Solipsism syndrome refers to a psychological state in which a person feels that the world is not external to his or her mind. Periods of extended isolation may predispose people to this condition. In particular, the syndrome has been identified as a potential concern for individuals living in outer space for extended periods of time.
Individuals experiencing solipsism syndrome feel that the world is not 'real' in the sense of being external to their own minds. The syndrome is characterized by feelings of loneliness, detachment and indifference to the outside world. Solipsism syndrome is not currently recognized as a psychiatric disorder by the American Psychiatric Association, though it shares similarities with depersonalization disorder, which is recognized. Solipsism syndrome is distinct from solipsism, which is not a psychological state but rather a philosophical position, namely that nothing exists or can be known to exist outside of one's own mind; advocates of this philosophy do not necessarily suffer from solipsism syndrome, and sufferers do not necessarily subscribe to solipsism as a school of intellectual thought.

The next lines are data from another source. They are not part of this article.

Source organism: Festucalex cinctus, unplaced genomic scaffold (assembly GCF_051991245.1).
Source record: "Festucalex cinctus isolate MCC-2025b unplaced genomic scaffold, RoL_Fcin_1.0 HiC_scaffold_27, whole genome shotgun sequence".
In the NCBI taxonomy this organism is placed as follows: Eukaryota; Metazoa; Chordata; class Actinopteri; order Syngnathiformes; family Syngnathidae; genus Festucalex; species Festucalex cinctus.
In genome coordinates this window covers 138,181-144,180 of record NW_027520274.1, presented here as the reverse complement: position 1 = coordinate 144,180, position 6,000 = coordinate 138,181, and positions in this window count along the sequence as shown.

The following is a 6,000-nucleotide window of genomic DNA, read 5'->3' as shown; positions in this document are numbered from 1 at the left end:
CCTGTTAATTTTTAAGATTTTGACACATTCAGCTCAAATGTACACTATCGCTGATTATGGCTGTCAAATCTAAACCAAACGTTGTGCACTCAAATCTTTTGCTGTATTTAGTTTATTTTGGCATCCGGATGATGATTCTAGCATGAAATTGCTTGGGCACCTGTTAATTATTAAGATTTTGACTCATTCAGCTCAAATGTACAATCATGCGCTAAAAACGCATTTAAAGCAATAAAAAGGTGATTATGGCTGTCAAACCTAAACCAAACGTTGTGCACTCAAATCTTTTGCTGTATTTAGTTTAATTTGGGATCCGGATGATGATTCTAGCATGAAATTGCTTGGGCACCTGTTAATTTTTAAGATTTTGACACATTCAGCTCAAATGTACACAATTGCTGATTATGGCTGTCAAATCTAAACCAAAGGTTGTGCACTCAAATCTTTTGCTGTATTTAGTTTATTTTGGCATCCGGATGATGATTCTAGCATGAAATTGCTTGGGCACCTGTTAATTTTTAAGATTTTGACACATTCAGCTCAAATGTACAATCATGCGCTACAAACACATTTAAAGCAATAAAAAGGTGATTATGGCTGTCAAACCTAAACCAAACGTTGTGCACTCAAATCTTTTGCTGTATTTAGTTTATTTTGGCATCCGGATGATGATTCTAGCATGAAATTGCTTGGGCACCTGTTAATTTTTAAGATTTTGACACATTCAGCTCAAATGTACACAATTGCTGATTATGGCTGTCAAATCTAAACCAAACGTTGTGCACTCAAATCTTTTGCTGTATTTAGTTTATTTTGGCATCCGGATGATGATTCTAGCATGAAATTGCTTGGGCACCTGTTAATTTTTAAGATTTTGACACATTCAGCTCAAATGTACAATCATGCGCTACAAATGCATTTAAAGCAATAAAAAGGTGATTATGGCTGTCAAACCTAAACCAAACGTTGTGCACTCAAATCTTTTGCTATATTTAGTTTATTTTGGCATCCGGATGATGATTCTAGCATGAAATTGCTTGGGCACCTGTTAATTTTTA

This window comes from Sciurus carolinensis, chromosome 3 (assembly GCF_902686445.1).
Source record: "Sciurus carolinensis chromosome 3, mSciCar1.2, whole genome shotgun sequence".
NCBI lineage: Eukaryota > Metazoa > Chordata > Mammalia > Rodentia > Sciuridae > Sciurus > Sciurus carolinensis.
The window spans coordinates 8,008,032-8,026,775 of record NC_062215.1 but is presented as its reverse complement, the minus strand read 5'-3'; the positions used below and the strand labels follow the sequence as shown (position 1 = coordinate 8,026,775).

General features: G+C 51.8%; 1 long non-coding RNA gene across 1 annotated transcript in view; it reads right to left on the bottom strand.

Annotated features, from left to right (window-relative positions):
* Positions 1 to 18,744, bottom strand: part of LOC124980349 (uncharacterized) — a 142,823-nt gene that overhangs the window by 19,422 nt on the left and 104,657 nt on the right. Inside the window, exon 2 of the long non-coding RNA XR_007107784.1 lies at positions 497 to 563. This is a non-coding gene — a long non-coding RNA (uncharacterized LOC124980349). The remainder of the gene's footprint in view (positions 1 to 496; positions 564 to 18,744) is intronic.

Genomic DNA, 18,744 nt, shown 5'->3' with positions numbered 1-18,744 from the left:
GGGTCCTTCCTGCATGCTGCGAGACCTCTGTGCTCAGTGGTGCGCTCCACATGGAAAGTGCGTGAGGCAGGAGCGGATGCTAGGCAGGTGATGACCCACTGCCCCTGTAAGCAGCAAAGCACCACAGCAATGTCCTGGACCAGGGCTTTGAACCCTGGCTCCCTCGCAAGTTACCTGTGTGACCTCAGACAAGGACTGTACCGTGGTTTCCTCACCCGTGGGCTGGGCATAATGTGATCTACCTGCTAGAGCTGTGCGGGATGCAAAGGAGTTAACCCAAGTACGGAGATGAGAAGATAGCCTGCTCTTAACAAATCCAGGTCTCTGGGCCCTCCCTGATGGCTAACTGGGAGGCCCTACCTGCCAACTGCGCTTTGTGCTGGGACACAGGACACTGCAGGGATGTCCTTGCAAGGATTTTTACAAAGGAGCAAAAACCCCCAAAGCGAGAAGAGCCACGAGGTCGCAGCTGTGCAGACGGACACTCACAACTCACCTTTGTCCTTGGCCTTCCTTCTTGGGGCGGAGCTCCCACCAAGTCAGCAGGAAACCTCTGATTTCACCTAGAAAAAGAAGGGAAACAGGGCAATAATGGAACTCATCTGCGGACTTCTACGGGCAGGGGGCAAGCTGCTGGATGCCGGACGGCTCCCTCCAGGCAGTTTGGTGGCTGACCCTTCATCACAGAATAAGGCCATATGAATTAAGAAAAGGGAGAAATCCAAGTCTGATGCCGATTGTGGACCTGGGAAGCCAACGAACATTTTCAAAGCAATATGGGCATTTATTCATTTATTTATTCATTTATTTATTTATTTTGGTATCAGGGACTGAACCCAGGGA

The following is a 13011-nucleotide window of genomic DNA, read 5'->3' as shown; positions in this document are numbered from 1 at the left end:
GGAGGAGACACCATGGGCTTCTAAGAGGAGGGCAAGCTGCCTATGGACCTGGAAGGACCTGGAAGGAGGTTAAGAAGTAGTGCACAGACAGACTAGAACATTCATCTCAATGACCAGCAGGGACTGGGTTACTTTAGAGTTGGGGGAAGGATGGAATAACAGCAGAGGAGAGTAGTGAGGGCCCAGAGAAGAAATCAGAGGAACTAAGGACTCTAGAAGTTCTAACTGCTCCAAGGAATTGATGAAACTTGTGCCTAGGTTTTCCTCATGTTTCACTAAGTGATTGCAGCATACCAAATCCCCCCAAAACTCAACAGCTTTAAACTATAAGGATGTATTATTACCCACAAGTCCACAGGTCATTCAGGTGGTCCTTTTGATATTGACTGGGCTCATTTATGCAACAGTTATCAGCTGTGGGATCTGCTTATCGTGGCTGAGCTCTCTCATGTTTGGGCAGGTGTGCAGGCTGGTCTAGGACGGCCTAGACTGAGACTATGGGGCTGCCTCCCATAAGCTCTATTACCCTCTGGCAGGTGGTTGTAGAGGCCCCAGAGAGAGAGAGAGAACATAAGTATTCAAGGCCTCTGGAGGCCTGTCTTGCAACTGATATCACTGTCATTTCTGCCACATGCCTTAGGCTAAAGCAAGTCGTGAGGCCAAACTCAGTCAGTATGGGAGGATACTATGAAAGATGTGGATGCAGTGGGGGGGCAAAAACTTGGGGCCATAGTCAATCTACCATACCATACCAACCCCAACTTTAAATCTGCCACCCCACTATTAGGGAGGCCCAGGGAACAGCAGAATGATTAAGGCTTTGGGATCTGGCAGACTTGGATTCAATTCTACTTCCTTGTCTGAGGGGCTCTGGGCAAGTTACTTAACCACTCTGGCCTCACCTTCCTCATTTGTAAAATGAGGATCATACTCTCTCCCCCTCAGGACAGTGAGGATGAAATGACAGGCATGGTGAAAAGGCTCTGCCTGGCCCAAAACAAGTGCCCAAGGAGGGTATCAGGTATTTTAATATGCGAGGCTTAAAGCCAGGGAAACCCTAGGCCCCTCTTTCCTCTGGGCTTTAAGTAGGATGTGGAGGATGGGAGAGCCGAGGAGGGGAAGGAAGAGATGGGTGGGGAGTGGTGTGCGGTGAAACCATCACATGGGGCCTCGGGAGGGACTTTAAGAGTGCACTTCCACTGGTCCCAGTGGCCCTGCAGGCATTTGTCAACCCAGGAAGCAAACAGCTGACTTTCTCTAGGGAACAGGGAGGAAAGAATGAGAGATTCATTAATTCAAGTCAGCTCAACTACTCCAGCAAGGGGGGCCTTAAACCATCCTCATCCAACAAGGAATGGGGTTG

Periods of extended isolation may predispose people to solipsism syndrome. In particular, the syndrome has been identified as a potential challenge for astronauts and cosmonauts on long-term missions, and these concerns influence the design of artificial habitats.
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